Located in the east-central Minnesota countryside between the Twin Cities and Mille Lacs Lake, East and West Rush Lakes offer anglers a variety of high-quality, multi-species fishing opportunities virtually year-round. The two lakes are managed primarily for walleye, muskellunge and northern pike, with black crappie, bluegill and largemouth bass as the secondary management species.
“The Rush Lake system is a great fishery close to the Twin Cities metro area,” says Team Northland Pro-Staffer Mark Courts, who lives not far from the two lakes and fishes them throughout the year.
“I consider it one of the premier fisheries in the area for bass, crappies and muskies,” he continues. “Plus, the walleyes and pike are decent-size fish in both lakes. Walleyes are particularly overlooked, especially the ones relating to weeds. And while you may have to work to find the bluegills, they’re nice-sized when you do—with a lot of half-pounders to be had.”
Although the lakes are connected by a navigable channel, but they’re very different in structure. East Rush is shallower, with a maximum depth of 24 feet, and more windswept. “East Rush is more bowl-shaped, though there is some very good rock structure,” says Courts. “West Rush is deeper, with more structure including deep holes, islands and offshore humps, and tends to be clearer.” System-wide, algae blooms can result in low water clarity in late summer.
Collectively, East and West Rush offer chances for anglers to fish a variety of presentations for different species. Courts offers a few of his favorite patterns throughout the seasons.
1. In the springtime, Courts jumps at the chance to pursue panfish in the backs of fast-warming, dark-bottomed bays and canals.
On the north end of West Rush, Dennis Frandsen County provides extensive bank-fishing opportunities for early season crappies and sunfish. “Jig and plastic combos like Northland Fishing Tackle’s IMPULSE® Water Flea and IMPULSE® Skeleton Minnow on a Tungsten Fire-Ball® Jig or Tungsten Larva Fly suspended under a small Northland slip-float are deadly, as are basic live-bait setups,” says Courts.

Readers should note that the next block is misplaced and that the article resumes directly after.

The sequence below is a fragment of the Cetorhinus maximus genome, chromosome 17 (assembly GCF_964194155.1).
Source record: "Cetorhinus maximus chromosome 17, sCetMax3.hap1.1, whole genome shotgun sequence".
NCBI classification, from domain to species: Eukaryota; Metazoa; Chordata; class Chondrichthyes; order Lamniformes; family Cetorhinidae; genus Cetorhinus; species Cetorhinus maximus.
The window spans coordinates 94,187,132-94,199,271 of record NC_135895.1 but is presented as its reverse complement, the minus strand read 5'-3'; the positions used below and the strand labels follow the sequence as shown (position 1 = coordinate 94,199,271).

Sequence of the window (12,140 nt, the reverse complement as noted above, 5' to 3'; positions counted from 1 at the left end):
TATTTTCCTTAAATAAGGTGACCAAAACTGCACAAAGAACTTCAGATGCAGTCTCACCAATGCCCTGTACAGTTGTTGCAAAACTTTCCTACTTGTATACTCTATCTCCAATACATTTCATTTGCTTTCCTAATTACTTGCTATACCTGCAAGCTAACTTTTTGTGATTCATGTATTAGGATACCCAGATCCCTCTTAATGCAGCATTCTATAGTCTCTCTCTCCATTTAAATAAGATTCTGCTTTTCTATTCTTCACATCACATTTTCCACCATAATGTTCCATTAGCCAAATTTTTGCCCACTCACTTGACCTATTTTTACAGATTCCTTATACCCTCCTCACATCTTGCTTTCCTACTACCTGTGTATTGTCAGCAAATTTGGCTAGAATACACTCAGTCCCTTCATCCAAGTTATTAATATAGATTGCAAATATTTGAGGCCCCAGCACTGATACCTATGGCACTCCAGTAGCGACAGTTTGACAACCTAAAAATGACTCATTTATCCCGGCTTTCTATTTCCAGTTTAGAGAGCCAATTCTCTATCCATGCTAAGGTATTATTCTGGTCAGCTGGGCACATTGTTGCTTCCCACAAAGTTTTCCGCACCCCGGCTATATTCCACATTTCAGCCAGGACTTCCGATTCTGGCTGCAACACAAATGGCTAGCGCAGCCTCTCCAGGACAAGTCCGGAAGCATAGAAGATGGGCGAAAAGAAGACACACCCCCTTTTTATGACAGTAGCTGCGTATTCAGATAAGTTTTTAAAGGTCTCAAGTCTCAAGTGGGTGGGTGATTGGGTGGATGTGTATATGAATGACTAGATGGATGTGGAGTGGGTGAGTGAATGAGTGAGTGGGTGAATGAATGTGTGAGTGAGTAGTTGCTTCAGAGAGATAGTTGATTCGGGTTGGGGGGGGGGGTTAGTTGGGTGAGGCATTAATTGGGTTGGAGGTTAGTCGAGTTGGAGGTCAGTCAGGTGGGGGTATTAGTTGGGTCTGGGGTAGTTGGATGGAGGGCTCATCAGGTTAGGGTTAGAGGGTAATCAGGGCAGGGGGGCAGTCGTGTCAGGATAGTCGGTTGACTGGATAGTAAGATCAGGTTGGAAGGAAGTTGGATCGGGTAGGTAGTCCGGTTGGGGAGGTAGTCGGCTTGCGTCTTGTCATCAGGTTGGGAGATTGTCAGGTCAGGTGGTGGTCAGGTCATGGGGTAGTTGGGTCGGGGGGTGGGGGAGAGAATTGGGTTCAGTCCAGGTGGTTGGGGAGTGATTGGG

On the walleye front, the May opener sees Courts fishing Roach Rigs and live bait or snap-jigging with either a Fire-Ball® Jig tipped with a minnow or longer-shanked Northland jig such as Slurp!® Jig or Rock-It Jigs, tipped with an IMPULSE® softbait. “Rocky structure, shoreline points and breaks are all good bets,” he says.
2. During the summer months, Courts recommends targeting largemouth bass in heavy weed growth. “The Northland Jungle Jig® is a great flippin’ jig for working thick stands of coontail, cabbage and other weeds,” he says. Don’t forget about walleyes while you’re working the weeds, either. Pitch a Weed-Weasel® Jig into open pockets in the weeds, and troll spinner setups like the Butterfly Rig along weed edges. Traditional structure is also a safe bet for summer ’eyes.
3. Autumn triggers increased muskie activity on East and West Rush. “Throwing big bucktail spinners like the Bionic® Bucktail and Bird-Shot™ Bucktail is a great way to connect with a 40-inch-plus muskie in the fall,” he says. “You can also continue flipping weeds for bass—especially the stands of green cabbage and coontail.”
Walleyes are also on the bite, and Courts recommends trolling spinner rigs, vertical jigging a Fire-Ball® Jig and minnow combination, and slowly pulling Roach Rigs around rock piles, breaklines, humps and other fish-holding structure. Areas offering current can also be sleepers for fall walleyes other anglers miss.
4. Winter is a busy time on both East and West Rush. Hundreds of portable and permanent shacks dot community holes, housing anglers eager to tackle the system’s panfish, walleyes and pike. Despite the sometimes intense pressure, the lakes offer good fishing throughout the winter months.
Courts steers walleye anglers toward rock piles on East Rush, and says a variety of holes, drop-offs, humps and other structural sweet spots yield walleye gold on the west lake.
“Crappies are creatures of the deeper holes, too,” he adds. “Buck-Shot® Rattle Spoons of appropriate sizes take both walleyes and crappies. For pike, fish suckers and shiners on Quick-Strike Predator Rigs in and around standing reeds on West, or weedbeds on the south end of East.”
Lake maps courtesy of Navionics. For more information, visit: Navionics.com
East Rush Lake
Surface Area: 1,480.53 acres
Maximum Depth: 24 feet
Average Water Clarity 2.4 feet
Shoreline: 11.14 miles
West Rush Lake
Surface Area: 1,578.66 acres
Maximum Depth: 42 feet
Average Water Clarity: 2.7 feet
Shoreline: 21.16 miles
Fish Species Present: black bullhead, black crappie, bluegill, brown bullhead, hybrid sunfish, largemouth bass, muskellunge, northern pike, pumpkinseed, smallmouth bass, walleye, white crappie, yellow bullhead, yellow perch, bigmouth buffalo, bowfin (dogfish), common carp, freshwater drum, redhorse, shorthead redhorse, white sucker, emerald shiner, golden shiner.
Posted on Wed, April 4, 2018
by Kyle Waterman